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story.lead_photo.caption NWA Democrat-Gazette/Spencer Tirey Visitors toured Northwest Arkansas Community College's Integrated Design Lab building on its Bentonville campus. The building hosts courses in construction, fine arts, and computer-aided drafting.

BENTONVILLE -- Northwest Arkansas Community College has earned its first National Science Foundation grant, money that will go to equipment and activities associated with the new Integrated Design Lab building.

College officials announced at Monday's Board of Trustees meeting they learned last week they'd received the $586,900 grant. Christine Davis, dean of the business and computer information division, wrote the grant application.

National Science Foundation

The National Science Foundation funds research and education in most fields of science and engineering. It accounts for about one-fourth of federal support to academic institutions for basic research. In 2018, the foundation received about 48,000 research proposals from scientists and engineers and gave money to about 12,000, according to the foundation’s website.

Source: Northwest Arkansas Democrat-Gazette

The Integrated Design Lab opened in August in the center of campus. The 18,000-square-foot building provides additional classroom and lab space for students pursuing an education in programs such as the fine arts, construction technology and computer information systems.

"We wanted to not just pick up what we were doing in other buildings and move it into the Integrated Design Lab," Davis said. "We really had this vision to elevate our curriculum and elevate our teaching methods and what we could offer students."

But with so much money committed to construction -- the building cost about $5.5 million -- administrators had to get creative to find money to support their vision, she said. They decided to try for a National Science Foundation grant. The application process started in 2018.

The grant will provide $188,000 in equipment, including things such as kilns, 3D printers and surveying and concrete equipment, Davis said. Additional grant money will provide faculty members time to write curriculum to accompany the new equipment.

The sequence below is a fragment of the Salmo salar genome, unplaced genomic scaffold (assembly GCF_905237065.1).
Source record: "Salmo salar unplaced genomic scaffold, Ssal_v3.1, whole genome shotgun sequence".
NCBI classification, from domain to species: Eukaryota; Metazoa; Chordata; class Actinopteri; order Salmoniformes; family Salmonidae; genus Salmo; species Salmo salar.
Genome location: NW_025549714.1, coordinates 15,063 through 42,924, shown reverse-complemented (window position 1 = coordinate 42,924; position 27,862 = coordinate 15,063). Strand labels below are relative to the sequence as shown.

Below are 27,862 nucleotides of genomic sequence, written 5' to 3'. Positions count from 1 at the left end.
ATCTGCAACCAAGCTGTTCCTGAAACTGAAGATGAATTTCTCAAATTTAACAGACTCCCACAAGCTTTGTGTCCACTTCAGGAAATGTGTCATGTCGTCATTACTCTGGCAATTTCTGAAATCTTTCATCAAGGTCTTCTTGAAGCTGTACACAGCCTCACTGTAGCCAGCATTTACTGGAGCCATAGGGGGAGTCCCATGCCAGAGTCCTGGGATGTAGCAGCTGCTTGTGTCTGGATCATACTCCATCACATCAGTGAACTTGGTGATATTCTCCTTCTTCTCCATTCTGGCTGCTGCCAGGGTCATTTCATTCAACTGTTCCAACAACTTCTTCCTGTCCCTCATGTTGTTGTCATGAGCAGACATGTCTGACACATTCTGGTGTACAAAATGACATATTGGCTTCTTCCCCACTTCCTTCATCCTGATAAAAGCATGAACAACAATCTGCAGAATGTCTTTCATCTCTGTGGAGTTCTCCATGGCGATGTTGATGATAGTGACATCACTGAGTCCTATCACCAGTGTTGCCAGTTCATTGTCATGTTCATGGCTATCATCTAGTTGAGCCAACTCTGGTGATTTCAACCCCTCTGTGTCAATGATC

There's also money included to pay for a new position, the grant director, for three years. That person's salary will start at $55,000, Davis said. The board approved the new position Monday.

Evelyn Jorgenson, college president, said Davis did a "tremendous" job writing the grant application. The foundation's grants frequently go to universities and are very competitive, she said.

The foundation is an independent federal agency created by Congress in 1950. It allocates 93% of its approximately $8.3 billion budget for grants and awards to support research projects, facilities and STEM education, according to a foundation fact sheet.

Also at Monday's board meeting, Jorgenson introduced Anas Massri, who started last week as the college's vice president of finance and administration.

Massri replaces Debi Buckley, who left the position nearly a year ago. Gulizar Baggson had been serving on an interim basis since then.

Massri will oversee budgeting, planning, human resources and campus information technology, as well as project management, public safety and risk management, and the physical facilities and construction, according to a college news release.

Massri spent the last five years as assistant vice chancellor for fiscal services at Missouri University of Science and Technology in Rolla, Mo.

Before that he was vice chancellor of finance and administration at Central Louisiana Technical Community College for two years and head of the finance department at Paris Sorbonne University in Abu Dhabi, United Arab Emirates, for three years.

Massri holds a master of business administration from Columbia Southern University, a bachelor's degree in accounting from Damascus University in Syria, and a diploma in bookkeeping from Al Mamoun University in Syria, according to the release.

NW News on 02/18/2020

Print Headline: College receives major grant


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